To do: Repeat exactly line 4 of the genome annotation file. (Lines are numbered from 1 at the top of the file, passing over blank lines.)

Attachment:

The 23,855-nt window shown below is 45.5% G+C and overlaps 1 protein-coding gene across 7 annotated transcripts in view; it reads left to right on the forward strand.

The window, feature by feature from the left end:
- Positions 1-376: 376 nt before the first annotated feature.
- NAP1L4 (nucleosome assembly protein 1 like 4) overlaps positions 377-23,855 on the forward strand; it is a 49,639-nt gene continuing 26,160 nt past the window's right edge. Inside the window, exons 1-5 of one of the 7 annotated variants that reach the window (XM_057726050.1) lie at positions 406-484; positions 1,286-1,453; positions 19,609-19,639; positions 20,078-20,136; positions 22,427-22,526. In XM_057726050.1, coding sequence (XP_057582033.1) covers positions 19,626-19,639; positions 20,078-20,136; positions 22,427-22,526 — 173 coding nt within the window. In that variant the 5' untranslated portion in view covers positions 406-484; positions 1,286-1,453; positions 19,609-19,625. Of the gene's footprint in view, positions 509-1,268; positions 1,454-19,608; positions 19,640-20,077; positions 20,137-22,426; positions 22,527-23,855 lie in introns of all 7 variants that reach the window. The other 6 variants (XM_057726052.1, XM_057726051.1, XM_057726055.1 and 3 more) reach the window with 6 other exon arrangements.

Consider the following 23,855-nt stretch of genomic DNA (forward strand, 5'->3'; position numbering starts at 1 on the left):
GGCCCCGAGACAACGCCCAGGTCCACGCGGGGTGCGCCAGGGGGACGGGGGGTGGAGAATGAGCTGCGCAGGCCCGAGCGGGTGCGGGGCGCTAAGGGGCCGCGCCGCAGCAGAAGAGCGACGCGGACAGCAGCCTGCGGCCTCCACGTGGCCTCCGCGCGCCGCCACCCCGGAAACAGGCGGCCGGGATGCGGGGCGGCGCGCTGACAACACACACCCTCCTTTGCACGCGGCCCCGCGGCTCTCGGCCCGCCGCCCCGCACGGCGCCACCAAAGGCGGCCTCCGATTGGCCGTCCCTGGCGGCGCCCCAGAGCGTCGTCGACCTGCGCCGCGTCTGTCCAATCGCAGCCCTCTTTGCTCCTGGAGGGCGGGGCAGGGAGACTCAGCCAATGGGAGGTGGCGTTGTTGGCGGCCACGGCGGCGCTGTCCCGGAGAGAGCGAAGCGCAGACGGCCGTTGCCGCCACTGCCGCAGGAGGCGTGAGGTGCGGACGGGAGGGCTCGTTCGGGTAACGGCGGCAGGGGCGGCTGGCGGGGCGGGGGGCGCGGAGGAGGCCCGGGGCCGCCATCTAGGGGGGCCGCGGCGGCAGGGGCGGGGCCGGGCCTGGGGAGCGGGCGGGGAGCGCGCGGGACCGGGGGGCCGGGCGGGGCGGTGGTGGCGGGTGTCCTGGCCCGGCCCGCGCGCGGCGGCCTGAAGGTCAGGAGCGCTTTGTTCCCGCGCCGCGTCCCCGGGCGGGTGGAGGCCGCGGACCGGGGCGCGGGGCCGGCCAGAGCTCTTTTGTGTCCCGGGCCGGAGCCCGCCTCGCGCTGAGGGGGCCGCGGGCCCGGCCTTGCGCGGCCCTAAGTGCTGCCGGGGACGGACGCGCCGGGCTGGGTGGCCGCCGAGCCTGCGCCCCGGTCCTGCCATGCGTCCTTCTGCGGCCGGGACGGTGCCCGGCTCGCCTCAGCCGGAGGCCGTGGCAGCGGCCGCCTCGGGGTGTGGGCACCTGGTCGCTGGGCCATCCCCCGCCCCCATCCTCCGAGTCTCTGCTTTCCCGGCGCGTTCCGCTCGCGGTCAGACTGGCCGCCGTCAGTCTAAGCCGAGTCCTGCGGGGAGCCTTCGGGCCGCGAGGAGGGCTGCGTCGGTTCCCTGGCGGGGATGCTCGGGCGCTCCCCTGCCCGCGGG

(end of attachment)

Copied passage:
- NAP1L4 (nucleosome assembly protein 1 like 4) overlaps positions 377-23,855 on the forward strand; it is a 49,639-nt gene continuing 26,160 nt past the window's right edge. Inside the window, exons 1-5 of one of the 7 annotated variants that reach the window (XM_057726050.1) lie at positions 406-484; positions 1,286-1,453; positions 19,609-19,639; positions 20,078-20,136; positions 22,427-22,526. In XM_057726050.1, coding sequence (XP_057582033.1) covers positions 19,626-19,639; positions 20,078-20,136; positions 22,427-22,526 — 173 coding nt within the window. In that variant the 5' untranslated portion in view covers positions 406-484; positions 1,286-1,453; positions 19,609-19,625. Of the gene's footprint in view, positions 509-1,268; positions 1,454-19,608; positions 19,640-20,077; positions 20,137-22,426; positions 22,527-23,855 lie in introns of all 7 variants that reach the window. The other 6 variants (XM_057726052.1, XM_057726051.1, XM_057726055.1 and 3 more) reach the window with 6 other exon arrangements.